She did note, however, that she believed she and Mr. Ivanoff to be about the same age. Ms. Carney, of Riverhead, will be 52 next month. She also expressed regret that she couldn’t say more on the matter.
School board member Kathy Berezny also said neither she nor her fellow board members would be allowed to comment. School board president Anne Cotten-DeGrasse could not be reached.
According to his eight-page letter dated Jan. 3, when Mr. Ivanoff first asked Ms. Carney why he was being fired, she responded that she “was young and had her whole career in front of her.” He said that comment came about six months after she told him she “wanted someone she could count on for at least the next 10 years.”
The letter continues: “Other evidence exists related to Superintendent Carney’s age related discriminatory actions against me that can be and will be fully investigated during discovery and witness depositions in this matter.”
“I’m 55 years old,” he said in a phone interview. “I know some teachers retire at 55, but this was a career change for me and I expected to do this for a long time.”
James Mills of upstate Mills & Associates, a retired superintendent of 17 years who typically helps superintendents negotiate or break contracts, is serving as an advisor to Mr. Ivanoff.
Dr. Mills noted that Mr. Ivanoff is not a tenured employee, so the district only has to give him 30 days notice if he’s being terminated, and he doesn’t have the same appeal rights and access to hearings that tenured workers have.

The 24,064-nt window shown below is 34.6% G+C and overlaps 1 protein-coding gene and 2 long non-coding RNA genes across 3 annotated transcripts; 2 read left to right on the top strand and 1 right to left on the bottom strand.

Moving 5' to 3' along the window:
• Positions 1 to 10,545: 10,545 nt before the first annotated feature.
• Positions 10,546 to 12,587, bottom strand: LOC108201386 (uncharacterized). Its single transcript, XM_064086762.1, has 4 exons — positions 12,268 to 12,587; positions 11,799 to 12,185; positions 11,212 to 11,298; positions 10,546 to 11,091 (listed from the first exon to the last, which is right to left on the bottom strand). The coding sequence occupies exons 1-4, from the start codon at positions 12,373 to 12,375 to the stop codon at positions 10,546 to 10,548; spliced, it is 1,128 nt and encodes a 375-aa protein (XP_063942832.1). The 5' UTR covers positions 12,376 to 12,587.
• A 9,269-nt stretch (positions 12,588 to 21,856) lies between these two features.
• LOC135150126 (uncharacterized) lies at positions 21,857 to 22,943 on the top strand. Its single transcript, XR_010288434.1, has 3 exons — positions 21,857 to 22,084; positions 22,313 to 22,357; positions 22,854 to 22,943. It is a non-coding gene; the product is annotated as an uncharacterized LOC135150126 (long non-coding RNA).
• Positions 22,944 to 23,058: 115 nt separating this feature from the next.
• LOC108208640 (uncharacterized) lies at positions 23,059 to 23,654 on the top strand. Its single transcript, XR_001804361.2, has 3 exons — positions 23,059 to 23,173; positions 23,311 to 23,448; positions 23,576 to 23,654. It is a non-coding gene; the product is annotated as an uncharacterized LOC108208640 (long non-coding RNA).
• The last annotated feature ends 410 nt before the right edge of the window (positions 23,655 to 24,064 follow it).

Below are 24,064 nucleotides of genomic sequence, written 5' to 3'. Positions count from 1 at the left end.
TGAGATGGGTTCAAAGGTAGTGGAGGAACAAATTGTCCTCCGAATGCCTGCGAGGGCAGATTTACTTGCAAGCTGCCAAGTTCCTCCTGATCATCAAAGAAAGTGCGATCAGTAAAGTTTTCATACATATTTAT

“Within that context,” Dr. Mills said. “If reasons are requested, the board or superintendent must provide written reasons. And those must have a rational basis. They must be specific enough to afford the employee the opportunity to make an intelligent and reasonable response.”
In his letter, Mr. Ivanoff responded to eight written reasons given by Ms. Carney for his recommended termination, two of which had to do with “giving inaccurate information” to the school board, the community and the three towns — Riverhead, Southampton and Brookhaven — from which the district draws students.
In the letter, Mr. Ivanoff denied the charges at length while explaining his reasons for each. Throughout he repeatedly accused Ms. Carney of a limited understanding of school finance, citing that as a main reason for any misunderstandings.